The Centers for Disease Control and Prevention has declined to associate serious problems like brain damage and seizures to the measles, mumps and rubella (MMR) vaccine. Several million people receive the vaccine every year, but only a few cases of serious issues come up.

The most common reactions witnessed on administering vaccines include redness around the area of administration of injection and fever. These, however, are temporary and minor. Serious problems, such as deafness, brain damages, etc. are so infrequent that the CDC doubts their connection to the vaccines in the first place.


In this context, an assistant professor at the University of Florida’s biostatistics department, Eben Kenah, provided his findings. He said that the odds of the vaccine causing serious concerns are one in a million. He commented that the situation is similar to the event that a million people get the vaccine, and one gets hit by the bus when he walks out. In such a case, to establish a connection between serious illnesses and vaccination would be difficult.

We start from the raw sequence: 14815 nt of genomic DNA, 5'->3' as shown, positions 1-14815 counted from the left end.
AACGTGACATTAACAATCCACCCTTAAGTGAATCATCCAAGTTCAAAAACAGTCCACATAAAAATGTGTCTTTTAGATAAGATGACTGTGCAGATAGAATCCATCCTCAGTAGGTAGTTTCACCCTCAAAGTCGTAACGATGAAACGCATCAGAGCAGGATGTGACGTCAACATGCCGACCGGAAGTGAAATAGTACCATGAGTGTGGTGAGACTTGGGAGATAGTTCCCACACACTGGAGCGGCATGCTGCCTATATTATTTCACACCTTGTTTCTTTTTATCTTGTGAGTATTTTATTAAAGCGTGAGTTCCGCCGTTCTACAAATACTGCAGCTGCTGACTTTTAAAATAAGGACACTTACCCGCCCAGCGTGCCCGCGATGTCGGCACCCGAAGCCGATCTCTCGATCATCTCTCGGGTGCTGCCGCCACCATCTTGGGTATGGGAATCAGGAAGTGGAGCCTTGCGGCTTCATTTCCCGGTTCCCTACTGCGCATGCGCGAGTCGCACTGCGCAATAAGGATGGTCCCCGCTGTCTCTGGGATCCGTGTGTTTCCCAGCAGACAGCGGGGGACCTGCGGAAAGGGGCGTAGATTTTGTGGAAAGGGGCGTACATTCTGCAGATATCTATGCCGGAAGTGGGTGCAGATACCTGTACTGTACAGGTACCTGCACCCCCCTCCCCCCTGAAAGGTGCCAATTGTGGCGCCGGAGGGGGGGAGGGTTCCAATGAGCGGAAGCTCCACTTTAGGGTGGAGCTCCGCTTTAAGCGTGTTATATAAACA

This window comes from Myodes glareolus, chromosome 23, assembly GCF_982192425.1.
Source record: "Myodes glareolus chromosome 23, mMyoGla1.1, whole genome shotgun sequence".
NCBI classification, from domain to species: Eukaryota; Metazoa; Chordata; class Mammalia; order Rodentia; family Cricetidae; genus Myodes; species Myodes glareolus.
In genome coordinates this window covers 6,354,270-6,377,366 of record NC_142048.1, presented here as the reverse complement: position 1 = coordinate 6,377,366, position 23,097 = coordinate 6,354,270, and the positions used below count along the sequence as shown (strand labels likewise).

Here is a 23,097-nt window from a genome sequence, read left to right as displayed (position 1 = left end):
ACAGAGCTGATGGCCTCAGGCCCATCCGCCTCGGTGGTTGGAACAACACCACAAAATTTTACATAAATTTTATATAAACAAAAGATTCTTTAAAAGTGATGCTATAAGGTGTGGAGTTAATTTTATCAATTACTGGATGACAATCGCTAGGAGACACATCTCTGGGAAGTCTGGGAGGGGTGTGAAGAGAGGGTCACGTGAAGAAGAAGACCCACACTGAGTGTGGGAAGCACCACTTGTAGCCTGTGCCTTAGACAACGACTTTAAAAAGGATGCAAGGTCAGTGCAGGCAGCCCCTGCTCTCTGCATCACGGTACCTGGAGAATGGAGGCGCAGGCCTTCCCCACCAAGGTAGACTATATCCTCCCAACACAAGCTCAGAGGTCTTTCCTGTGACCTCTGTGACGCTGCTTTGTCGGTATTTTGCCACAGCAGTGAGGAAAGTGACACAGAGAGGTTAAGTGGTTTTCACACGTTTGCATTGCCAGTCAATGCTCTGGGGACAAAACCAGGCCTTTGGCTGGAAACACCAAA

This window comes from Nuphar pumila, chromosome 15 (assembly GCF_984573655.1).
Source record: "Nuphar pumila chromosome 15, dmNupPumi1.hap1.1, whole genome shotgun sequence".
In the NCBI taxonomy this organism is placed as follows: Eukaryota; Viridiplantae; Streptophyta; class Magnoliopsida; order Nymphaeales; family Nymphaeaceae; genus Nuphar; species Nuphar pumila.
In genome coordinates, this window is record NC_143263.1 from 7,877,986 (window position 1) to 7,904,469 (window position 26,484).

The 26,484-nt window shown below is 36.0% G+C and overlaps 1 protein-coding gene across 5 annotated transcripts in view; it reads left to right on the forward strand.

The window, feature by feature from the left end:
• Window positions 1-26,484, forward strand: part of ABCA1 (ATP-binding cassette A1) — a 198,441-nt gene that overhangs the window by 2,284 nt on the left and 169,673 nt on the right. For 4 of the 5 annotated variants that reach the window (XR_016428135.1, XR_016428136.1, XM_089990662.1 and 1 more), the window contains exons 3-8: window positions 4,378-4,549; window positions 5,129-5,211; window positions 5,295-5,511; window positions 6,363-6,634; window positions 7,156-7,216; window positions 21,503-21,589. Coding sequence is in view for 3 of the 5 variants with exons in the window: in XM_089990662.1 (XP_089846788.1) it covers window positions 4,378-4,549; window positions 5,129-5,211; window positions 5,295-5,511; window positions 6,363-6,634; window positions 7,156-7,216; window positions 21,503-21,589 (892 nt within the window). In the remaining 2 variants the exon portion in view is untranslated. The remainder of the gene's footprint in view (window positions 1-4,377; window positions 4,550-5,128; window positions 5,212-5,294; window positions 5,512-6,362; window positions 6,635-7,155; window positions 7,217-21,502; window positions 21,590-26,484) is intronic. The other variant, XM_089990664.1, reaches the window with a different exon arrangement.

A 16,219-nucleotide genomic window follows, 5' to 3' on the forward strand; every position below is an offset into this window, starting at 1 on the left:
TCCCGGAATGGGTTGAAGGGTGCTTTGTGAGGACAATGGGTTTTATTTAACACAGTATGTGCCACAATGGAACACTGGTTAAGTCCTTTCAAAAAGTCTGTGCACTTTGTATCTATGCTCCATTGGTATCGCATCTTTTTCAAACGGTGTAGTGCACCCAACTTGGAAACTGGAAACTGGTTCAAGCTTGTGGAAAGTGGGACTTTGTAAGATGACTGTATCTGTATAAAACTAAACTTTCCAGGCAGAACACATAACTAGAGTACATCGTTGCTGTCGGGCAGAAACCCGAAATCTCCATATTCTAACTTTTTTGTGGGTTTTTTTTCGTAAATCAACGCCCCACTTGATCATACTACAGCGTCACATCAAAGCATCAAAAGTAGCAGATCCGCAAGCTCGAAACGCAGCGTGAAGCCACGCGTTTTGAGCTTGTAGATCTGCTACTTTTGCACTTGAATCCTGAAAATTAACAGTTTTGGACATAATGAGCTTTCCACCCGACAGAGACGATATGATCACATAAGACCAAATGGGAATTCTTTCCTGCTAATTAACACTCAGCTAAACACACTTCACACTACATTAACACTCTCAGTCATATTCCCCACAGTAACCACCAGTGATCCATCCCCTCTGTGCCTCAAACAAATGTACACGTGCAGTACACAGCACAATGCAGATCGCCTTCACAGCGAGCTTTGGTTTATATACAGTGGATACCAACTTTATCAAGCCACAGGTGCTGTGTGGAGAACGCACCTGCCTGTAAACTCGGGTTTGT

Public health experts agree with the CDC’s view that vaccines and autism are less likely to be connected. As of now, there is only one research paper that seeks to establish a connection in this regards. The CDC further emphasizes that it would less than one case in a million that vaccination caused a child to slip into a coma. Despite this, it has been found that parents refrain to get their children vaccinate, exposing them to higher risks. Some argue that children need to be tested for allergies before being administered vaccine shots.

The risks threatening children who do not receive vaccines outweigh the potential troubles of vaccination. Statistics reveals that 1.6% of children affected with whooping cough die and 23% will develop pneumonia. One of a thousand children who contracts measles develops brain swelling that results in mental retardation or deafness.

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